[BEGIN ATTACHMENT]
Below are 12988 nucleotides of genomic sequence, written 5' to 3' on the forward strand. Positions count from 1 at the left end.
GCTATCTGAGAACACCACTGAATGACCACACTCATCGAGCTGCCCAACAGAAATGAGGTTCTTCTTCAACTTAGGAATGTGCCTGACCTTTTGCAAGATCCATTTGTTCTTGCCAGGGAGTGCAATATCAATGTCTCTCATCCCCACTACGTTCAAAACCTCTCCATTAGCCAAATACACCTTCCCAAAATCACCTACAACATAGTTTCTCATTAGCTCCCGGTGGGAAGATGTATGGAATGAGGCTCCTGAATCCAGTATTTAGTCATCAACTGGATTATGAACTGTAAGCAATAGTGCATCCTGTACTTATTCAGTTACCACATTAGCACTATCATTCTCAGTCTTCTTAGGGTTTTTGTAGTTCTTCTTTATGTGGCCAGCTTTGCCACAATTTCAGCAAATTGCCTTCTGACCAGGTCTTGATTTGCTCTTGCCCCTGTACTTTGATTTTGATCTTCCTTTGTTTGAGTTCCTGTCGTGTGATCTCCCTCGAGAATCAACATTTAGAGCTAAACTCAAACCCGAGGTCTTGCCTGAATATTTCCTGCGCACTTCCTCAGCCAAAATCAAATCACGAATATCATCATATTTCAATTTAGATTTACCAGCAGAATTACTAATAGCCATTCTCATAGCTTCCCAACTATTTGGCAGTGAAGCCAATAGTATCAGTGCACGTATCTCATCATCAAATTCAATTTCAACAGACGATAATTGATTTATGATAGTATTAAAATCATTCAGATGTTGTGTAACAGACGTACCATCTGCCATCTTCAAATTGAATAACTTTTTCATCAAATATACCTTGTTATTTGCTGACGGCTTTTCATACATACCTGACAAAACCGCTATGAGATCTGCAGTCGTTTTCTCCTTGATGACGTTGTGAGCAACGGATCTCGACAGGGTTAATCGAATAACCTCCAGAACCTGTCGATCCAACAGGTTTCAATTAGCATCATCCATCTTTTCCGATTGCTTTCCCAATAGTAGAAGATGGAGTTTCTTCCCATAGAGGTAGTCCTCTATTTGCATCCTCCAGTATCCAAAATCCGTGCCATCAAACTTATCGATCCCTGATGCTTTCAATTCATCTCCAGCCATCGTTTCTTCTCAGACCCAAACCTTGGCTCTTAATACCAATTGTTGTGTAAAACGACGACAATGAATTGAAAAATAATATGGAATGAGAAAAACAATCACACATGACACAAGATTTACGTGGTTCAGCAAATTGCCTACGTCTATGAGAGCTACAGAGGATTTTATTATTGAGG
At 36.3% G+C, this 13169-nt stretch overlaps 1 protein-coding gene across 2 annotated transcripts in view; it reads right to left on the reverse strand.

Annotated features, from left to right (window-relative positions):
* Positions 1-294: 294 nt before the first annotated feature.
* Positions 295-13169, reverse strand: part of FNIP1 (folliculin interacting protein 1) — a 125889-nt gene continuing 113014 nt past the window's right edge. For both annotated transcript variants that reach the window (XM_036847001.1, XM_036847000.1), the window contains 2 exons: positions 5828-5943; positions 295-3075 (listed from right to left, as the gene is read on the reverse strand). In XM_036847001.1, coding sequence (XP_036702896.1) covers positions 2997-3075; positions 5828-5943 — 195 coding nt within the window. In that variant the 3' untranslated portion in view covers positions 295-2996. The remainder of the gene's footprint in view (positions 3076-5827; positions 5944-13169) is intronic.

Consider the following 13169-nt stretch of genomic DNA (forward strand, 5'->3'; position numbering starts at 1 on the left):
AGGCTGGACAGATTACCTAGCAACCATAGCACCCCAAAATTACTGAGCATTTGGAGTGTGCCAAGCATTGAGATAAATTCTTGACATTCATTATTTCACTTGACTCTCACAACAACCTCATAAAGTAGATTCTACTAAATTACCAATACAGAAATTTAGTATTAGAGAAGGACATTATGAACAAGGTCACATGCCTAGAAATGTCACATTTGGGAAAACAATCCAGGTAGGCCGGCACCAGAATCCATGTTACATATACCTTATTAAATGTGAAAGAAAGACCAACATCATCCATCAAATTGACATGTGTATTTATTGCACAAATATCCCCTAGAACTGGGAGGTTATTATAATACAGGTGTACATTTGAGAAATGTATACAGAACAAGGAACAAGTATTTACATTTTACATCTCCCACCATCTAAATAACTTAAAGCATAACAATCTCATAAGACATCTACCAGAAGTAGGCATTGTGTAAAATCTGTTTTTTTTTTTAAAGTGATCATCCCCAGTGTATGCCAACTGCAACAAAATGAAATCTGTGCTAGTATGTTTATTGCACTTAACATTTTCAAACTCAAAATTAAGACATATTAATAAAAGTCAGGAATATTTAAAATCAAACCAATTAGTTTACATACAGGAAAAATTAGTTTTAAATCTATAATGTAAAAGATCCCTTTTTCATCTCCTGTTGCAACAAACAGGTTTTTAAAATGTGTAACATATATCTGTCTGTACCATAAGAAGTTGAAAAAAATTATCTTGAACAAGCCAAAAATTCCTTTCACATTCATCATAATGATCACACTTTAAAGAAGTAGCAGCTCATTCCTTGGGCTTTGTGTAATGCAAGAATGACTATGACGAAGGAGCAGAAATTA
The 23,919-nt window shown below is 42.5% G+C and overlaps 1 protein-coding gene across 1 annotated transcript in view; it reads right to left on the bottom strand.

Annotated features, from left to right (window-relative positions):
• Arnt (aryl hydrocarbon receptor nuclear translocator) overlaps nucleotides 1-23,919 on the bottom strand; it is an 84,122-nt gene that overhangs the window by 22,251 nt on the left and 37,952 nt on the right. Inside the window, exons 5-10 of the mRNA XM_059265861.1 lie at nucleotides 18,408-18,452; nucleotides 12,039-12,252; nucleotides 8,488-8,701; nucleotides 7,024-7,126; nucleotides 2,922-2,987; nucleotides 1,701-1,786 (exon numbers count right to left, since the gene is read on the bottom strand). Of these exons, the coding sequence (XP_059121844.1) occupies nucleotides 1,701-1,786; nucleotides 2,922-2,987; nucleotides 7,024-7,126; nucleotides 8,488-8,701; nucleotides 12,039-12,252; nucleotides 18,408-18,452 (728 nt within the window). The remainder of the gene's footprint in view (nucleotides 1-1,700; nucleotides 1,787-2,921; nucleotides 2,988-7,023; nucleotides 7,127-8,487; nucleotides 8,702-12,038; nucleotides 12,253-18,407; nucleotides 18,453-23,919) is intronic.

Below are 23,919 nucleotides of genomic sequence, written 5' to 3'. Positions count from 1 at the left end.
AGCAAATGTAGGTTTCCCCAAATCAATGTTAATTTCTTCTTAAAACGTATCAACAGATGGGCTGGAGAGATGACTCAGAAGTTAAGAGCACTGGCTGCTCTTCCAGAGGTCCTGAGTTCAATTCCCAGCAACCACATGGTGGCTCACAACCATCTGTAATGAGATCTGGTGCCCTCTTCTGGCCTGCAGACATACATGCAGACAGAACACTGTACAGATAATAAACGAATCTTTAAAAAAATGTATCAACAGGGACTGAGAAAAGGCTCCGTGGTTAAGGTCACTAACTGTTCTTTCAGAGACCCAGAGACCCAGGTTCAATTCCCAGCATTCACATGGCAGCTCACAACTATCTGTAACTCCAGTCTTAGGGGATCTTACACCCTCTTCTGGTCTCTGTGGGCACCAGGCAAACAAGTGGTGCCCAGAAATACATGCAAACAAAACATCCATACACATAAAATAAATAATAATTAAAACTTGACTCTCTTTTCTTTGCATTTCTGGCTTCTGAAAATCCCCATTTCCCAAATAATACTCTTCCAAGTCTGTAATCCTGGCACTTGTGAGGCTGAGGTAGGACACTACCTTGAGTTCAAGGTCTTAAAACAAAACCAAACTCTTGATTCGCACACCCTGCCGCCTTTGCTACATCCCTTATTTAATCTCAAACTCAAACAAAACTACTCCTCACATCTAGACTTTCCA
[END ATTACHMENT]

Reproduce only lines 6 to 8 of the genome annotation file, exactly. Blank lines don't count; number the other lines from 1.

* Positions 295-13169, reverse strand: part of FNIP1 (folliculin interacting protein 1) — a 125889-nt gene continuing 113014 nt past the window's right edge. For both annotated transcript variants that reach the window (XM_036847001.1, XM_036847000.1), the window contains 2 exons: positions 5828-5943; positions 295-3075 (listed from right to left, as the gene is read on the reverse strand). In XM_036847001.1, coding sequence (XP_036702896.1) covers positions 2997-3075; positions 5828-5943 — 195 coding nt within the window. In that variant the 3' untranslated portion in view covers positions 295-2996. The remainder of the gene's footprint in view (positions 3076-5827; positions 5944-13169) is intronic.

Consider the following 13169-nt stretch of genomic DNA (forward strand, 5'->3'; position numbering starts at 1 on the left):
AGGCTGGACAGATTACCTAGCAACCATAGCACCCCAAAATTACTGAGCATTTGGAGTGTGCCAAGCATTGAGATAAATTCTTGACATTCATTATTTCACTTGACTCTCACAACAACCTCATAAAGTAGATTCTACTAAATTACCAATACAGAAATTTAGTATTAGAGAAGGACATTATGAACAAGGTCACATGCCTAGAAATGTCACATTTGGGAAAACAATCCAGGTAGGCCGGCACCAGAATCCATGTTACATATACCTTATTAAATGTGAAAGAAAGACCAACATCATCCATCAAATTGACATGTGTATTTATTGCACAAATATCCCCTAGAACTGGGAGGTTATTATAATACAGGTGTACATTTGAGAAATGTATACAGAACAAGGAACAAGTATTTACATTTTACATCTCCCACCATCTAAATAACTTAAAGCATAACAATCTCATAAGACATCTACCAGAAGTAGGCATTGTGTAAAATCTGTTTTTTTTTTTAAAGTGATCATCCCCAGTGTATGCCAACTGCAACAAAATGAAATCTGTGCTAGTATGTTTATTGCACTTAACATTTTCAAACTCAAAATTAAGACATATTAATAAAAGTCAGGAATATTTAAAATCAAACCAATTAGTTTACATACAGGAAAAATTAGTTTTAAATCTATAATGTAAAAGATCCCTTTTTCATCTCCTGTTGCAACAAACAGGTTTTTAAAATGTGTAACATATATCTGTCTGTACCATAAGAAGTTGAAAAAAATTATCTTGAACAAGCCAAAAATTCCTTTCACATTCATCATAATGATCACACTTTAAAGAAGTAGCAGCTCATTCCTTGGGCTTTGTGTAATGCAAGAATGACTATGACGAAGGAGCAGAAATTA